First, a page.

Saying that Tina Schultz comes from a “trapping” family is a bit of an understatement. When she was
growing up in western Iowa, her parents, Neil and Josette Ziegman each had their own trap line every
fall, and whenever possible Tina and her two brothers split up and tagged along with them. Each days
catch was skinned in the basement and Tina and her brothers helped with that too, learning at an early
age how to properly care for harvested fur.
Iowa is raccoon country and a problem that has always plagued coon’ trappers is being able to trap
raccoons in and around farmsteads and populated areas where they flourish without also catching
all the neighborhood dogs. Sometime in the 1980’s the first dog-proof raccoon trap (DP trap) was
developed, and today there are no less than a dozen different companies making them. No matter what
their size and shape, they all employ some sort of enclosed compartment into which a raccoon must
reach to get a bait placed there, tripping a trigger in the process that results in the coon’ being held by
the foot. The science behind the dog proof trap is that the very nimble and dexterous raccoon will reach
into most anything it can get its paw into to get a snack, while dogs just will not; thus the dog proof trap
was a huge hit.
Now all trappers are tinkerers, and Tina’s dad is no exception. Despite the success of the dog proof
trap, he disliked the stakes that were provided with most brands, and he disliked the triggers that were
on all DP traps available at the time, which tripped in only one direction, by being pulled upward. He
developed a dog proof trap of his own with a better stake that had a stabilizer on it to hold it more
securely, and a trigger that worked when either pushed or pulled. Ziegman’s trap was apply named “the
Z Trap” and was a big hit.
Meanwhile, Tina was going through a rough patch. Laid off from a good job at a large packing plant,
she had returned to school and become a Med. Tech., but her marriage fail shortly thereafter, leaving
her as a single mom. Her job as a Med. Tech. made her a good living, but long and irregular hours left
her craving more time with her twins, Terynn and Brayden. Trapping was still in her blood, and through
countless hours spent with her dad marketing his Z Trap at trapping conventions around the country,
she had heard plenty of trappers say how much they liked the stake on his Z Trap, but wished it still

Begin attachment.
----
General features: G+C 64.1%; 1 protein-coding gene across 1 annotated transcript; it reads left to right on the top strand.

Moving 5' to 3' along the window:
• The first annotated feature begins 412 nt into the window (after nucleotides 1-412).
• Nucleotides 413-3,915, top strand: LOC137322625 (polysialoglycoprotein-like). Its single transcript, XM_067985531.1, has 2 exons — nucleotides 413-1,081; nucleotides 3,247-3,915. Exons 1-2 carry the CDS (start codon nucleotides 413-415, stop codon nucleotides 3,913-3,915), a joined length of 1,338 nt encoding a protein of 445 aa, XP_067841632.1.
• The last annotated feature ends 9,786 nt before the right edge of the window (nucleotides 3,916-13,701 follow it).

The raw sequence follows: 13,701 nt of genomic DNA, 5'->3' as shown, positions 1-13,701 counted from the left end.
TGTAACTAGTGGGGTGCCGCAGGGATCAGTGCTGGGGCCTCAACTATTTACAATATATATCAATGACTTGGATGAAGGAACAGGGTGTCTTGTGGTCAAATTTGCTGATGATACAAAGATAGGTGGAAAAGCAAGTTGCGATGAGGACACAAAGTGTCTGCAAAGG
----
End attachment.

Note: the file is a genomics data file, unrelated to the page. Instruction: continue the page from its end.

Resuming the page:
had a one-way trigger that tripped only when pulled upward. She saw a market for a dog proof raccoon
trap like that and also saw that having a product of her own could someday allow her to work fewer
hours at an outside job and spend more time with her twins as the three of them built and ran their
own business. Her dad promised to help get her idea off the ground as long as she showed him she
was serious and totally committed to marketing this new trap. So leaning on her dad’s already acquired
knowledge of design, manufacturing, and everything else needed to build and market a new product
to the trapping community, Tina Shultz’s “EZ Trap” dog proof raccoon trap was born. Designed by Tina,
the EZ Trap has a one way trigger that fires when pulled upward, and incorporates a stake similar to the
one used on her dad’s Z trap that’s designed to allow it to be fastened to anything like a tree stump or
cement block where a 3/8 diameter hole can be drilled.
As with all new products, new trapping products take time to catch-on, but as more trappers try and
approve of Tina’s EZ Trap, word of its value and versatility will spread. By year’s end she will have hit
at least ten trapping conventions around the country and numerous other gun shows and rendezvous.
During the short time we sat talking at her booth at the Kansas Trappers Convention, she sold a couple
dozen EZ Traps to customers who had stopped by earlier and were returning to purchase.
For now Tina still works as a Med Tech. in Carrol, Iowa and runs her EZ Trap business, but she still
finds time to take her kids trapping with their grandpa three or four times a week. I love stories about
women and girls in the outdoors, but female trappers are rare; especially those who design their own
traps. Check out Tina’s website at www.eztraps.com and continue to Explore Kansas Outdoors!
Steve can be contacted by email at email@example.com